15. Nick667

    Well-Known Member

    Joined:
    5/3/14
    Messages:
    94
    Likes Received:
    18
    Gender:
    Male
    Location:
    Auckland
    Posted 13/1/19 at 7:20 AM





    I brewed for decades on and off kit and kilo stuff and in later life ( sigh! ) I got back into it with the goal of making it taste better or I would just toss the whole lot in the bin. So I started with kits again and then extracts, liquid malts ect. and finally landed on a really basic BIAB system for not much money as I feel this is a factor and many people spend a lot of money on this hobby.
    I guess that I have now run something close to 100 AG brews through and tweaked it here and there and usually get a really good product to the point that friends and others cant believe that it is ' home brew ' ,I have even been asked if I want to sell it and that has to .be the ultimate compliment. So for me it has been worth it and it grown into an amazing hobby that I really enjoy. I can troll the internet for any type of beer that comes to mind as apposed to trolling the shelves looking for a can that might suit.
    Also I mash in the avo or evening and do the boil the next morning so it doesnt have to be a major time waster.
    Hope it helps a bit.
     
  16. Dozer71

    Well-Known Member

    Joined:
    11/10/14
    Messages:
    68
    Likes Received:
    25
    Gender:
    Male
    Location:
    Central Vic
    Posted 13/1/19 at 10:39 AM
    The oxygen exposure is not a big deal at that stage as boiling gets rid of a lot of it - hence oxygenating prior to pitching yeast. Also, the exposure to oxygen is no different from BIAB to BM (just a fancy BIAB) and probably less than 3V as not transferring the wort between vessels.
    Campden tablets help get rid of the chlorine/chloromines.
     
  17. Hermies

    Well-Known Member

    Joined:
    11/5/17
    Messages:
    192
    Likes Received:
    52
    Posted 13/1/19 at 9:13 PM
    what about a kit and a kilo would that win a prize in a beer comp ?
     
    Nullnvoid likes this.
  18. PaulS

    New Member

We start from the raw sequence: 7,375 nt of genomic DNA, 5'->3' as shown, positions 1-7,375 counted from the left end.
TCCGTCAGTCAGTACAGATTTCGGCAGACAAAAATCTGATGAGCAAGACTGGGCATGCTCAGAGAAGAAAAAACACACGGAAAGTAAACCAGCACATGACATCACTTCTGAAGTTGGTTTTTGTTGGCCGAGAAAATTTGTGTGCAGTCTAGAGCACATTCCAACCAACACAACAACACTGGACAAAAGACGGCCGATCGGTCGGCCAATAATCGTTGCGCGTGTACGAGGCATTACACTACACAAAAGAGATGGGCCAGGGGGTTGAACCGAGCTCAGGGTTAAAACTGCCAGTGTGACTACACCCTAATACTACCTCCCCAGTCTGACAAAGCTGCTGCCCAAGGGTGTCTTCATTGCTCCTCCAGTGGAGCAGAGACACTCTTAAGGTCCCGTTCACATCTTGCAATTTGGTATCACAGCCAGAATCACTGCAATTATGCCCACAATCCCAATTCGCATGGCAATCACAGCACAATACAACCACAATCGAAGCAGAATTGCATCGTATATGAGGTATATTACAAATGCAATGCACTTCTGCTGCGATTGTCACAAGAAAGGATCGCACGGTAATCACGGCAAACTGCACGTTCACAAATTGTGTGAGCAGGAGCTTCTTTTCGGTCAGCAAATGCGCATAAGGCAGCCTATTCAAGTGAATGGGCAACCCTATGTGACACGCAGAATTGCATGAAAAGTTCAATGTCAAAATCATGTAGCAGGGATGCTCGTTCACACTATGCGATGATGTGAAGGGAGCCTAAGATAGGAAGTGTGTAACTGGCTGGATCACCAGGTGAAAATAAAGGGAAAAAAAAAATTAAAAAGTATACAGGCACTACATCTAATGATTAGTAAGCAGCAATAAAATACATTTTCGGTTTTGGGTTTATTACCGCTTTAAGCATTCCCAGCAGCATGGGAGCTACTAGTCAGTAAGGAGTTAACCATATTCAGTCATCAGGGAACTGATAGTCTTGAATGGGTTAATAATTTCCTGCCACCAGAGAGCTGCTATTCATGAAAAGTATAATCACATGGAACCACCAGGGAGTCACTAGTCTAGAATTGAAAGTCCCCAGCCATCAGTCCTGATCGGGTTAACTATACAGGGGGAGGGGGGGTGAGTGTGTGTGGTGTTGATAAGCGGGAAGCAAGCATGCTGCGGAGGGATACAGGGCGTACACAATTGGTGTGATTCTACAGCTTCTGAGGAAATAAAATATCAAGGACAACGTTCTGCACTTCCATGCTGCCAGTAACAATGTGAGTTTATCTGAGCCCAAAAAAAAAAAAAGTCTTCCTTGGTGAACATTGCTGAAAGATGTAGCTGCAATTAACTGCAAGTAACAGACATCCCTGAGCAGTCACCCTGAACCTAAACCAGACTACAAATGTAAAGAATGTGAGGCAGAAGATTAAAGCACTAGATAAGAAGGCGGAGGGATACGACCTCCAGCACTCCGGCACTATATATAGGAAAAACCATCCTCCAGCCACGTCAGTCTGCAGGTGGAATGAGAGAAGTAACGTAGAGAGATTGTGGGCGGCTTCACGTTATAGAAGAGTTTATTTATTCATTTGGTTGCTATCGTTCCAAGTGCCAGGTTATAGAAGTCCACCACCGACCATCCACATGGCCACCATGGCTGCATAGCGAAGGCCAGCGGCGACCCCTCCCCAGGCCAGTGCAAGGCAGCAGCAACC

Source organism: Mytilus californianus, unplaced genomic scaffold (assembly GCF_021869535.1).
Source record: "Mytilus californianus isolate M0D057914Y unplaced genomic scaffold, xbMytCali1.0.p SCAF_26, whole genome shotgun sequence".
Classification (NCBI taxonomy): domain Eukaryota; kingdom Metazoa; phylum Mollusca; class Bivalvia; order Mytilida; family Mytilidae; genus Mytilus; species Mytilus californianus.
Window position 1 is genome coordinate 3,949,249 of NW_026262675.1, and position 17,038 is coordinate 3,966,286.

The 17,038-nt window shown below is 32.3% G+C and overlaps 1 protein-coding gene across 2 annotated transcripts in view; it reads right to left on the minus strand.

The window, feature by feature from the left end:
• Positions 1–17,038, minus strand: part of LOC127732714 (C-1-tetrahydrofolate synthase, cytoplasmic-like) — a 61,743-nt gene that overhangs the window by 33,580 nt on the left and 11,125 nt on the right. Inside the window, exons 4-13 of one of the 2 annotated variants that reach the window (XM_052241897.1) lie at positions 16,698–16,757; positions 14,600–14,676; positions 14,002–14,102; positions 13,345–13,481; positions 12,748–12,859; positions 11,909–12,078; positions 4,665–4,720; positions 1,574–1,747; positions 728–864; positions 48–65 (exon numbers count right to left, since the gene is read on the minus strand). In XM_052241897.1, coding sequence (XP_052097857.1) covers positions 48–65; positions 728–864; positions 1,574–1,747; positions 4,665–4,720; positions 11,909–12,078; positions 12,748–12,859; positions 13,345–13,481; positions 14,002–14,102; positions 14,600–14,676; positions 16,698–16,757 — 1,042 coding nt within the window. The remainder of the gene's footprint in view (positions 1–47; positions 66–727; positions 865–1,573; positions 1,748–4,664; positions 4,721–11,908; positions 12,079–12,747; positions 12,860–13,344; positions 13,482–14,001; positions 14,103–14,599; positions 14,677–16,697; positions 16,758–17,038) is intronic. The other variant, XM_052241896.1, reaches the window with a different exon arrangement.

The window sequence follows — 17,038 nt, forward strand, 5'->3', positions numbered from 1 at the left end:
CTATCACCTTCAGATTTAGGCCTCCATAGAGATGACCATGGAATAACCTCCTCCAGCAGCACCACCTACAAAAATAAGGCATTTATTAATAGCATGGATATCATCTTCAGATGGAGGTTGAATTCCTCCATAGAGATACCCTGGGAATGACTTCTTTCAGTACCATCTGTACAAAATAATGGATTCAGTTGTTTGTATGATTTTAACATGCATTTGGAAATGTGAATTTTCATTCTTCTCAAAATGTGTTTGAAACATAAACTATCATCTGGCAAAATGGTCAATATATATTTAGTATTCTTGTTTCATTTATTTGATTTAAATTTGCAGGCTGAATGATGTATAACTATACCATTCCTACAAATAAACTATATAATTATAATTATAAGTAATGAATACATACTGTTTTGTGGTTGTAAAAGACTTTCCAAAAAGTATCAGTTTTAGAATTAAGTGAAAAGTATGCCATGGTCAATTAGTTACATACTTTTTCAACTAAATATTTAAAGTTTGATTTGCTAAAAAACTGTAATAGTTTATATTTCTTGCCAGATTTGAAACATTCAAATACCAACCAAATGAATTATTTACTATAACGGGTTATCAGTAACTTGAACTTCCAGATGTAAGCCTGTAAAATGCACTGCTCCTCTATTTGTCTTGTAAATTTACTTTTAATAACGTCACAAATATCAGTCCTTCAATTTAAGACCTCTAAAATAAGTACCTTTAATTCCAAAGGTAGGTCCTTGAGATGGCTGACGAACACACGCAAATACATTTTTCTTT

Joined:
    27/11/18
    Messages:
    4
    Likes Received:
    0
    Gender:
    Male
    Location:
    Perth
    Posted 14/1/19 at 2:51 AM
    The big advantage with all-grain brewing is you have complete control over the production of the wort. You can control temperature and thereby control the fermentability of the wort. If you do a brew and feel it could do with a little more body for example, next time you brew it you can increase the temperature slightly and see if that gives you the beer you were after. If you are brewing with extract or a pre-made wort, you have no control over that, it has already been done for you.

    There are a few comments in books and articles about medal winning beers that were brewed with extract, but they would be in the minority I would think.

    Don't forget too that all-grain brewing and kit brewing are at either end of a scale, they aren't simply the only two options. Just because you don't do all-grain doesn't mean you have to use an off the shelf kit. You can still make up your own recipe, or try someone else's, simply by replacing the base malt and mash with extract, steep the specialty grains instead of mashing them (some brewers do this even with an all-grain mash), and the rest of the process is the same.
     
  19. Doctor Jay

    Member

    Joined:
    Saturday
    Messages:
    9
    Likes Received:
    4
    Gender:
    Male
    Location:
    Nowra
    Home Page:
    Posted 14/1/19 at 9:07 AM
    This is irrelevant, you want to add oxygen into the wort to help the yeast feed.
     
  20. 5teve

    Well-Known Member

    Joined:
    4/12/07
    Messages:
    51
    Likes Received:
    14
    Gender:
    Male
    Posted 15/1/19 at 1:53 AM
    It is relevant if you are practicing low dissolved oxygen (LODO) brewing techniques through the entire brewing process.
     

Share This Page